By Kamaria Muntu
8th August 2012, 15:49 GMT
Like all who have mused over mercurial mysteries beyond the boundaries of visible stars, I am feeling a child’s kind of excitement knowing that Curiosity is roving about the red planet; the latest in space exploration – the robotic probe launched by NASA landed in Gale Crater on August 6 at 05:15:30 UTC of this year.
I recall my grandmother and other elders sucking their teeth at the earlier Apollo space missions; they’d complain about the fact that there was so much to do on earth in alleviating human suffering, “the money could be put to much better use right down here.”
I could see their point. To tell the truth, the idea of aeronautic science advancing new horizons and furthering our understanding of the enigmatic universe in which we live is always thrilling irrespective of cost. But the critique waged by the elders held some nuanced truth, even though I doubt they understood it wasn’t an either/or proposition. What Nana and chums didn’t quite understand was how much money was being spent in the name of war, conquest and other strategies of mass destruction.
Popular author and astrophysicist Neil deGrasse Tyson told NPR “the expenditure of the U.S.’s military budget is equivalent to NASA’s entire 50-year running budget.” My own concern is a synthesis of the two schools of thought, Nana’s and Tyson’s. As enthused as I am about the possibility of discovering new life forms, geology and startling beauty in the far reaches of the universe, I can also hear echoes of John L O’Sullivan stirring moon-dust from his grave; the ongoing debates about his true intentions when he coined the term manifest destiny.
I’ve had nightmares about the super powers annexing Venus! In line with the pedagogy of the life process it’s self, I tend to think people should not move to the next grade until they’ve passed the previous one.
The recent 67th anniversary of Hiroshima (coincidentally occurring on the 6th of August as well) is a tragic reminder that we as humans refuse to live with each other in relative and pragmatic harmony. The myriad of environmental catastrophes and our ecological policies suggest we have utter contempt for the very earth that sustains us. And while we watch agog at the possibilities of diverse plant and animal life in movies like Avatar, I wonder if we are teaching our children about the miraculous biodiversity that exists on the home planet – does anyone other than staunch tree-huggers truly comprehend the wonderment and healing potential that continues to be irrevocably lost when we murder the Rain Forest?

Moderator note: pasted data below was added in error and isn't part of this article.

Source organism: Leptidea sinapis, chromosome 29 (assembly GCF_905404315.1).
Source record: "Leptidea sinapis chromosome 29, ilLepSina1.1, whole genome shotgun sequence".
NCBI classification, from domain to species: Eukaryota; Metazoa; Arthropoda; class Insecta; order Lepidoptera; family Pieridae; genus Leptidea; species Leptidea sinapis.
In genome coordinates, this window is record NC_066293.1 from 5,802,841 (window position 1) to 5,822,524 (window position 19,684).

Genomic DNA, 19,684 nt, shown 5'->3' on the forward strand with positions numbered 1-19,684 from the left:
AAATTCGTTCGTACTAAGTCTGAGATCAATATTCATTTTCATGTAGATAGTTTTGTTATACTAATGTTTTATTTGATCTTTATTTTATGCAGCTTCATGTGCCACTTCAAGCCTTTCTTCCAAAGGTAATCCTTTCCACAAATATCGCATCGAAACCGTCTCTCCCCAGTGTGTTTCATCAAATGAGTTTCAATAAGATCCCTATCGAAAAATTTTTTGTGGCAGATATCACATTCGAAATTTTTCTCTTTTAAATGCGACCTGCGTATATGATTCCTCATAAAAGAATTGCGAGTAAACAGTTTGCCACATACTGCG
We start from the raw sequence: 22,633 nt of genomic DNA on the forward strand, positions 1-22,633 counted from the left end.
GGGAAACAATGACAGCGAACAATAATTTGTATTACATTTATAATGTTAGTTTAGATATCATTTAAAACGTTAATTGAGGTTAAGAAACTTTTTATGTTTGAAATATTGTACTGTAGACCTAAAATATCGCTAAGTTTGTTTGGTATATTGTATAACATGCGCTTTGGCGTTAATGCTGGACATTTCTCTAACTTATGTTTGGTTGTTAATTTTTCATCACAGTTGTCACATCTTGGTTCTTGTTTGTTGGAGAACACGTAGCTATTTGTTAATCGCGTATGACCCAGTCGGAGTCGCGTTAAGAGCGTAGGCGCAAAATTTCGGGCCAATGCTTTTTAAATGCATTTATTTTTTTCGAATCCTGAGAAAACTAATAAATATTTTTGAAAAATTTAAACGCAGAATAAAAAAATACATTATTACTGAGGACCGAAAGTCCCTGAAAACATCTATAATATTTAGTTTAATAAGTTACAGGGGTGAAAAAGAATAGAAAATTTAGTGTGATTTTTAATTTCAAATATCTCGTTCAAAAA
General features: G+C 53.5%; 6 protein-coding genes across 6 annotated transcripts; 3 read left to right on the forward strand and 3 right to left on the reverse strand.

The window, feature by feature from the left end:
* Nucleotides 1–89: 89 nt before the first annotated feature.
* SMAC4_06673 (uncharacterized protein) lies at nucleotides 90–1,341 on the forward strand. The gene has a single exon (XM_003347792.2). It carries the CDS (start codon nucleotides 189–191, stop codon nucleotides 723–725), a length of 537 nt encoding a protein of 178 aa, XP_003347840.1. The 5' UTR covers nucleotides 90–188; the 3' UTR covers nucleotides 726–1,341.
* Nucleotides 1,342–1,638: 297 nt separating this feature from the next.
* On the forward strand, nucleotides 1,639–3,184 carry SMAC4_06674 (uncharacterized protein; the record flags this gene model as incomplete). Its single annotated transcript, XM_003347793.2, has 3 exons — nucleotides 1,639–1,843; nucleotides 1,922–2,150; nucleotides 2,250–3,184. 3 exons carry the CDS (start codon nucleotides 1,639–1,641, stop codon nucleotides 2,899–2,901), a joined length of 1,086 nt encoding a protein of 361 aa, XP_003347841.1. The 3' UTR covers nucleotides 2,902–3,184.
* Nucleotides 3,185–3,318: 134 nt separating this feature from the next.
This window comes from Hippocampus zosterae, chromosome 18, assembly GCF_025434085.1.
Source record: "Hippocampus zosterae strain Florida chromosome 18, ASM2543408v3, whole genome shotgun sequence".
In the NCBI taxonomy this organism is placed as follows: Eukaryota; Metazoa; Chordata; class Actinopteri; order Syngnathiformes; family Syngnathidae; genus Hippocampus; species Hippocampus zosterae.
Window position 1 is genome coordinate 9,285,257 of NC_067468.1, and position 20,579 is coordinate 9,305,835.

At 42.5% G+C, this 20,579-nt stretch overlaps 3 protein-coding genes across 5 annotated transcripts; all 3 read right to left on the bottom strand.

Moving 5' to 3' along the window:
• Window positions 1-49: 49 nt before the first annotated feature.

In the atmosphere of the first Apollo missions we had so much hope. Even though we took many hits in assassinations of world leaders; all over the globe people continued to insist on a new day. World citizens of African descent were fighting for their rights in the America’s, South Africa and the diaspora. The Civil Rights Movement and Women’s Empowerment Movements were in full or residual steam. The musicians and artists in both craft and message were phenomenal…and those spectacular hippies! Although they are often portrayed in right-wing revisionist media as being spaced-out junkies – who could ever forget their youthful utopian cries for peace, love and communal living. It was in this atmosphere that we happily cheered as man set out to conquer the moon.
And it is that word,
which remains the problem.
I do realise that the cause of science must march on, but we have some serious work to do down here.
Fragmentation of the Women’s Movement has relegated the Goddess worshipers to a bunch of New Age dingbats who light candles and dance at the river’s edge.
But the philosophies of earth reverence, regeneration and preservation that they embrace are the scientific underpinnings of a healthy earth, necessary for her perpetuity. And because we continue upon this damaging path of disregard for these principles in favour of masculine dominance and feminine subordination, it is the Mother of us all who becomes sick and crippled.
Hence we arrive at the fear I have of taking these testosterone driven ways into the deep reaches of outer space (part of Curiosity’s mission is to assess habitability).
Perhaps we can all be a tad more celebratory when the same powers forging these missions own the fact that their varied ideologies of imperial intervention, exploitation, aggression, disruptive and ultimately destructive agendas are hideous and wrong;